May 30, 1966
Jocie Brooke reporting from Hollyhill, Kentucky. This picture wasn’t taken in Hollyhill, but you knew that. It’s a picture Dad showed me of a cemetery in France to help me think about what Memorial Day really means. It’s not just picnics and the local swimming pool opening for the summer and school being out. Memorial Day is for remembering the men and sometimes women who gave their lives fighting for their country. But look at all these crosses. And this is just a little part of the graveyard in the picture. All those people lost to the world. All dying in a war. Fighting for freedom.
Dad fought in World War II and I’m so glad he came home. He was in a submarine. He doesn’t talk about it much, but he gets really sad on Memorial Day as he remembers those that didn’t make it home. He told me we should all say a prayer for those soldiers’ families. So I did. But I also said a very thankful prayer that my dad was one of those who did make it home. I went with him to our local cemetery and while we don’t have rows and rows of crosses like the cemetery in France, we do have some men’s graves there who gave their lives in service of their country. So we took roses from Aunt Love’s bushes and laid a bloom on each of those graves and Daddy prayed.
I’ve almost finished with Bailey’s story. Right now it’s pretty sad for Bailey since his boy didn’t recognize him. Do you think Lucinda is going to be able to figure out a way for them to get back with their family?
BAILEY’S BUG by Jocie Brooke
(Continued from last week. The complete story so far is under the Bailey’s Bug title up top.)
The sun was going down when at long last Bailey pushed through the bushes back to where Lucinda kept guard in a tree over where Skelley was sleeping. The cat looked down at Bailey from her perch and then beyond him to where no Reid was following.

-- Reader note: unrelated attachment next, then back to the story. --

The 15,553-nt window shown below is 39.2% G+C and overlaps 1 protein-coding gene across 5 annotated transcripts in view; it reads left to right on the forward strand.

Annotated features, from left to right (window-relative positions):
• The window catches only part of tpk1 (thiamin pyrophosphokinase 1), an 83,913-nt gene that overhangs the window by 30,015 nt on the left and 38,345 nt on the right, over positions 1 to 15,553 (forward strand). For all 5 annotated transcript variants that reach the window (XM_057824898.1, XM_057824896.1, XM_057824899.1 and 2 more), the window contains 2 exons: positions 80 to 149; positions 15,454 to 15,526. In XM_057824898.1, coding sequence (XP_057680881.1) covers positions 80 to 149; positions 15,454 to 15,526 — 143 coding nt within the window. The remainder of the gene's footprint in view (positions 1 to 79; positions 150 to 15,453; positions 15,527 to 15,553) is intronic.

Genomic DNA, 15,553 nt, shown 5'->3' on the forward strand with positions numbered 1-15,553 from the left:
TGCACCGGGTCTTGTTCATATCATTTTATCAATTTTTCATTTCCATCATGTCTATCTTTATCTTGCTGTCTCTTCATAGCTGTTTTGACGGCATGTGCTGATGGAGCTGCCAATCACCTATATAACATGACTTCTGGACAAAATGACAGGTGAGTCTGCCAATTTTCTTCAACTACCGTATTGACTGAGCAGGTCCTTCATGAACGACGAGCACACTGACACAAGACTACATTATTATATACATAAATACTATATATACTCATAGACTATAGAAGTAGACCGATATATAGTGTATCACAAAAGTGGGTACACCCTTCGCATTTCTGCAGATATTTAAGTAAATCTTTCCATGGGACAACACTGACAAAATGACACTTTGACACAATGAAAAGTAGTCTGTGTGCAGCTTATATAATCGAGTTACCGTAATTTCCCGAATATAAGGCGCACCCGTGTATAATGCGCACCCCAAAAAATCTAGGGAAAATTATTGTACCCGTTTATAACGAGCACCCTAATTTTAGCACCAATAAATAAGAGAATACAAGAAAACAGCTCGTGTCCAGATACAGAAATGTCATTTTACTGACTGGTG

Bailey placed the scraps he’d found on the ground. “I brought some food.”
Skelley woke and raised his head to look at the meat. “That was good of ye, lad.” The old dog’s head wobbled a bit before he dropped it back down on his paws. “I’m sure I’ll feel like a bite of two later.”
Lucinda pounced down out of the tree and landed inches from Bailey’s nose. “You didn’t find him.”
“I did find him.” Bailey scooted back a couple of steps. “It’s not far from here. A town. Lots of trashcans.” Bailey nudged the scraps toward Lucinda.
The cat didn’t even give it a sniff. “Then where is he? You were supposed to bring him back with you.”
“I tried.” Bailey felt like a ball losing its air. His tail and ears were dragging the ground, but even worse, his heart had lost hope.
“You tried?” Lucinda looked ready to spring at something.
“They didn’t know me. Reid fed me his sandwich and rubbed my head but didn’t know who I was.”
Lucinda stared at him for a few seconds and Skelley raised up his head again to listen. Finally Lucinda asked, “Did you do your silly hopping dance?”
“I tried everything. I hopped and bounced and jumped and barked. I even licked Reid’s face, but it didn’t help. Reid said I sounded like Bailey, that I ate like him. But I didn’t look like him. Too skinny and not even the same color as his Bailey.”
Lucinda twisted her head this way and then that as if to get a better look at Bailey. Her eyes were glittering strangely in the dimming light as night was creeping closer. Skelley was staring at him too. For a few seconds, Bailey was fearful they were were going to decide he really wasn’t Bailey too.
Skelley spoke up first. “For a truth, lad, ye don’t look the way ye did when I first laid eyes on you behind that trash bin. We’ve had a lot of adventures between then and now.”
“Bother the adventures,” Lucinda hissed. “You may look different, but you’re still Bailey. Are you sure you were at the right house?”
“It was Reid. I’d know him anywhere. But he thinks we’re still at the old house with the Robinsons. Guess nobody told him we ran away.”
“Surely they told them. That’s been days ago. Weeks ago. A lifetime ago.” Lucinda’s tail shot up straight into the air.
“But we know where Reid is now.” Bailey perked up a little. His tail swished back and forth in the dry leaves behind him. Lucinda would think of something. She was the smartest cat ever. “I came back so you could tell me what to do next.”
(To be continued)